The food and fibre sector is crucial to New Zealand’s wellbeing. For the industry to grow, prosper and take advantage of opportunities it must harness the energy and potential of young people. With fresh eyes come new innovations and creativity that could strengthen the outlook for the sector for years to come. For that to happen, the young voice must not only be heard but importantly, listened to.
The workforce challenges presented by COVID-19 have been difficult for producers. But it has also presented an immense opportunity for the food and fibre sector to attract and secure a diverse and inclusive workforce for the future. Through training, well-being strategies and pathways to career progression, New Zealand can lock in a new generation of motivated workers that will become the leaders of tomorrow.
The Food and Fibre Youth Network is uniquely placed to make a lot of difference by bringing a pan-sector youth voice to the industry and decision makers. We’re motivated and ready to engage. Our message is: we’re here, let’s korero.
The ambition of Fit for a Better World to promote inclusivity aligns with what our industry needs. Youth must be included in the decision making that will assist in forging our industry’s future. It is our future. We need to inherit something that we have already helped to shape.
To respond to the struggles of labour shortages we must be truly people centric. We could create a pan-sector approach to get the right people into the right roles by recruiting as an industry rather than in silos. That would encourage retention and go a long way to secure the sector’s future.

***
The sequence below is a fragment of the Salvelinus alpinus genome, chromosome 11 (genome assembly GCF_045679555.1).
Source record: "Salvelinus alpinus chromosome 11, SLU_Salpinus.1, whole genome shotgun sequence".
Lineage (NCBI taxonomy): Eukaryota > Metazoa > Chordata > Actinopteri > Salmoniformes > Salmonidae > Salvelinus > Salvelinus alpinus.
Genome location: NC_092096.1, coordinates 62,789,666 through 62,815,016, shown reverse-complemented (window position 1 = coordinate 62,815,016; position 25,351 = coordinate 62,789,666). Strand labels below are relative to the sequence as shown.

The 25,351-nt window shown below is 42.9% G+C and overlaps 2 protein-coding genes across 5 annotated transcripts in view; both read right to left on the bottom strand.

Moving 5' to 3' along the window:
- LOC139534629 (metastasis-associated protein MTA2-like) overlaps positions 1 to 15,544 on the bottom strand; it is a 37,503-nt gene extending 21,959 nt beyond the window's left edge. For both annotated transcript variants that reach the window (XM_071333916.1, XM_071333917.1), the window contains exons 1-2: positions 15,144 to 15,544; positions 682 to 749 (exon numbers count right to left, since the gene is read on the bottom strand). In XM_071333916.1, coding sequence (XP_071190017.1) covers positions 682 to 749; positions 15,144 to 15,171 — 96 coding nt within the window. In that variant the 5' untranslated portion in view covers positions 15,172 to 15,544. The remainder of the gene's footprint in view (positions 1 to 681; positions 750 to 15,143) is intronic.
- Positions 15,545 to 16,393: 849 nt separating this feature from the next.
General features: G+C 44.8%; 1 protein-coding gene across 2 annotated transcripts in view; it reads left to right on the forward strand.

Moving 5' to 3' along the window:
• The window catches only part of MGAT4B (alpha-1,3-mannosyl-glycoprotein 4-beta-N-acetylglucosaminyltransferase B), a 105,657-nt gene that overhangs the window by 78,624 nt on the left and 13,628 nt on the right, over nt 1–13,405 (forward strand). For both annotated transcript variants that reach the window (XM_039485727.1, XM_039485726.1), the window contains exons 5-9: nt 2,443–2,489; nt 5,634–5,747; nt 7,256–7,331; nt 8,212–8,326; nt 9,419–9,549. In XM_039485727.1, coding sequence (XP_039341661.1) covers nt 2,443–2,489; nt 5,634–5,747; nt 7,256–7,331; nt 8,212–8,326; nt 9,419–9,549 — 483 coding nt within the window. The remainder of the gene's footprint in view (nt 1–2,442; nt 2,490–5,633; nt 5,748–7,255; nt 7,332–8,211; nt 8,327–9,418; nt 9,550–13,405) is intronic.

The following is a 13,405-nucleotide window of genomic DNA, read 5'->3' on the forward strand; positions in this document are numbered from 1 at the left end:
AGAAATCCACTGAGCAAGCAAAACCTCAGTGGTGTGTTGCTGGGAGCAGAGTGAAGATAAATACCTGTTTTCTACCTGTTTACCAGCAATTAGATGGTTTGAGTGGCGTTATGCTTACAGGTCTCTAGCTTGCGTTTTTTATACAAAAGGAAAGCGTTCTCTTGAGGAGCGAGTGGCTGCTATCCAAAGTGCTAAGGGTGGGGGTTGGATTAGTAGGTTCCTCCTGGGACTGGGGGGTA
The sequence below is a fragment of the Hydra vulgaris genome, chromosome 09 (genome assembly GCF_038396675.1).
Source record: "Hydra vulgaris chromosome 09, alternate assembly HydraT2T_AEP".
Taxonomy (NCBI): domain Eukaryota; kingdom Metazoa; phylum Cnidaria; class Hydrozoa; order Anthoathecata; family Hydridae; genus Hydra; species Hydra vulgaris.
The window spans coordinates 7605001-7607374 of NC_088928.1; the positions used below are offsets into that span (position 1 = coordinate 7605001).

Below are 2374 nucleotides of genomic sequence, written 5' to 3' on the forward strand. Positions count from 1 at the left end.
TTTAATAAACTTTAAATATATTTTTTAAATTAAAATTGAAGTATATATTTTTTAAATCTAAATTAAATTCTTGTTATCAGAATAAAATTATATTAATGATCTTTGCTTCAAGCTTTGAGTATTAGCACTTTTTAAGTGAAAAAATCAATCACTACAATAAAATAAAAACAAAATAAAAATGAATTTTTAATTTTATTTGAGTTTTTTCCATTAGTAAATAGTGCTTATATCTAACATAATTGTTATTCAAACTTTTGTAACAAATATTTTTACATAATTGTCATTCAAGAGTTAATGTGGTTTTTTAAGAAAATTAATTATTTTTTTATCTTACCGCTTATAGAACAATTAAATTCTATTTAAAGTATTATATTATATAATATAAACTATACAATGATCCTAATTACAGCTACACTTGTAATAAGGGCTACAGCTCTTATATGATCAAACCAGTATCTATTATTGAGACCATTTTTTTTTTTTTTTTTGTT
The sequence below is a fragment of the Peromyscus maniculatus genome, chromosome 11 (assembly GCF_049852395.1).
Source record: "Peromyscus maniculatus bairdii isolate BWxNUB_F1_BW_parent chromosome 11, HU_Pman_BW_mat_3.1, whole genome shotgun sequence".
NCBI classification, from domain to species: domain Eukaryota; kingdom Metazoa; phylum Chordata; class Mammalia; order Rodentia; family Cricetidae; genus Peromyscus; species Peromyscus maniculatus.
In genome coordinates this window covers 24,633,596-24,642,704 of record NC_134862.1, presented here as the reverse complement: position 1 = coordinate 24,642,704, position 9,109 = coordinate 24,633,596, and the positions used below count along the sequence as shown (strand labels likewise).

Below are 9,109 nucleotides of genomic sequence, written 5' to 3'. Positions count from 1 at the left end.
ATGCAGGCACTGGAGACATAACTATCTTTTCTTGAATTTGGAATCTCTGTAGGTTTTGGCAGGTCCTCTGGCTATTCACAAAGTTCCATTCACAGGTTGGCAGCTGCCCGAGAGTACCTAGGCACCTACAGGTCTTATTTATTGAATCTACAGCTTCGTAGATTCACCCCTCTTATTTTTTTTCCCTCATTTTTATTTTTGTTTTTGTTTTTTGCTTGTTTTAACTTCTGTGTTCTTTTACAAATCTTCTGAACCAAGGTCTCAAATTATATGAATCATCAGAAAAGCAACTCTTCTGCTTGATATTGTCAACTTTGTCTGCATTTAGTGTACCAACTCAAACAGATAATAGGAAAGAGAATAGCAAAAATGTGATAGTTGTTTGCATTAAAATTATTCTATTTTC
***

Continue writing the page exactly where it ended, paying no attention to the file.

Leaders in food and fibre have the responsibility to act as guardians for who comes next. Effective mentoring by active and relatable members of the industry is crucial for young people in the industry to prosper. People cannot plough their furrows alone; they need to have a team of supporters around them. We are lucky in our industry that when you reach out for help, very few will turn you away.
The Generation Change programme from the Agri-Women’s Development Trust could be a benchmark for how others can develop models for mentoring young people in the industry.
Investing in the workforce of tomorrow should empower them to test tried-and-true farming methods and explore the wisdom that can be gathered from the past, including Mātauranga Māori. We can draw on more knowledge if we encourage diverse perspectives.
The sector has a duty to look after the wellbeing and mental health of its workforce. Programmes like Farmstrong are there to help farmers engage with each other. We must look after ourselves and each other in order to help look after Aotearoa.
We can only continue to prosper if we responsibly manage the precious resources we draw on. This obviously means an increased focus on environmental sustainability. But it also involves enabling people – including those new to their careers – to thrive within our industry.
There should be a place for everyone in Aotearoa’s food and fibre sector to grow and share their passion for producing.